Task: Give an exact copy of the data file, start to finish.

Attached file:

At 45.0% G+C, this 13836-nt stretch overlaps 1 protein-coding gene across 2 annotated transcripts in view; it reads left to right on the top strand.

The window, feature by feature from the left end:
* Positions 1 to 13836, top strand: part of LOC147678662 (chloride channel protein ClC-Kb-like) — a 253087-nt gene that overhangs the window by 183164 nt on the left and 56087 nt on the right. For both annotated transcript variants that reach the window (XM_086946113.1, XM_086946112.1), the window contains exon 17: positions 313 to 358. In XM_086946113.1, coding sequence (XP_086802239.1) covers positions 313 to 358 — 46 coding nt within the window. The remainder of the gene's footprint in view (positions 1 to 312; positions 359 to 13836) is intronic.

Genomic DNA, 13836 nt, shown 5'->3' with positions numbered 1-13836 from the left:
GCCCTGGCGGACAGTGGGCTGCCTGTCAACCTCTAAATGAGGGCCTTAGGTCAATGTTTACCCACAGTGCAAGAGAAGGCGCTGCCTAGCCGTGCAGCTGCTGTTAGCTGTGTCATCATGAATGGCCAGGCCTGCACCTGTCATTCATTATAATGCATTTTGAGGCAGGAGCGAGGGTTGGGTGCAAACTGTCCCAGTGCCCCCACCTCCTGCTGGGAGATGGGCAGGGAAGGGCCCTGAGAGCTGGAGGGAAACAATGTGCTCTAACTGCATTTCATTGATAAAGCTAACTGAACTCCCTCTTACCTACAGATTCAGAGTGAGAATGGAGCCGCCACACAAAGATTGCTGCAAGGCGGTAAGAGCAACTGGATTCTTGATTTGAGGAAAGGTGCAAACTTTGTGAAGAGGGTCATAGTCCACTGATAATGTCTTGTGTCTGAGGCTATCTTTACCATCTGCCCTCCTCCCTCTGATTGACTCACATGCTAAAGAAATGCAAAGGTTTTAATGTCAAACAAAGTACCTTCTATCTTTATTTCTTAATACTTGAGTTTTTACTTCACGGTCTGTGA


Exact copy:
At 45.0% G+C, this 13836-nt stretch overlaps 1 protein-coding gene across 2 annotated transcripts in view; it reads left to right on the top strand.

The window, feature by feature from the left end:
* Positions 1 to 13836, top strand: part of LOC147678662 (chloride channel protein ClC-Kb-like) — a 253087-nt gene that overhangs the window by 183164 nt on the left and 56087 nt on the right. For both annotated transcript variants that reach the window (XM_086946113.1, XM_086946112.1), the window contains exon 17: positions 313 to 358. In XM_086946113.1, coding sequence (XP_086802239.1) covers positions 313 to 358 — 46 coding nt within the window. The remainder of the gene's footprint in view (positions 1 to 312; positions 359 to 13836) is intronic.

Genomic DNA, 13836 nt, shown 5'->3' with positions numbered 1-13836 from the left:
GCCCTGGCGGACAGTGGGCTGCCTGTCAACCTCTAAATGAGGGCCTTAGGTCAATGTTTACCCACAGTGCAAGAGAAGGCGCTGCCTAGCCGTGCAGCTGCTGTTAGCTGTGTCATCATGAATGGCCAGGCCTGCACCTGTCATTCATTATAATGCATTTTGAGGCAGGAGCGAGGGTTGGGTGCAAACTGTCCCAGTGCCCCCACCTCCTGCTGGGAGATGGGCAGGGAAGGGCCCTGAGAGCTGGAGGGAAACAATGTGCTCTAACTGCATTTCATTGATAAAGCTAACTGAACTCCCTCTTACCTACAGATTCAGAGTGAGAATGGAGCCGCCACACAAAGATTGCTGCAAGGCGGTAAGAGCAACTGGATTCTTGATTTGAGGAAAGGTGCAAACTTTGTGAAGAGGGTCATAGTCCACTGATAATGTCTTGTGTCTGAGGCTATCTTTACCATCTGCCCTCCTCCCTCTGATTGACTCACATGCTAAAGAAATGCAAAGGTTTTAATGTCAAACAAAGTACCTTCTATCTTTATTTCTTAATACTTGAGTTTTTACTTCACGGTCTGTGA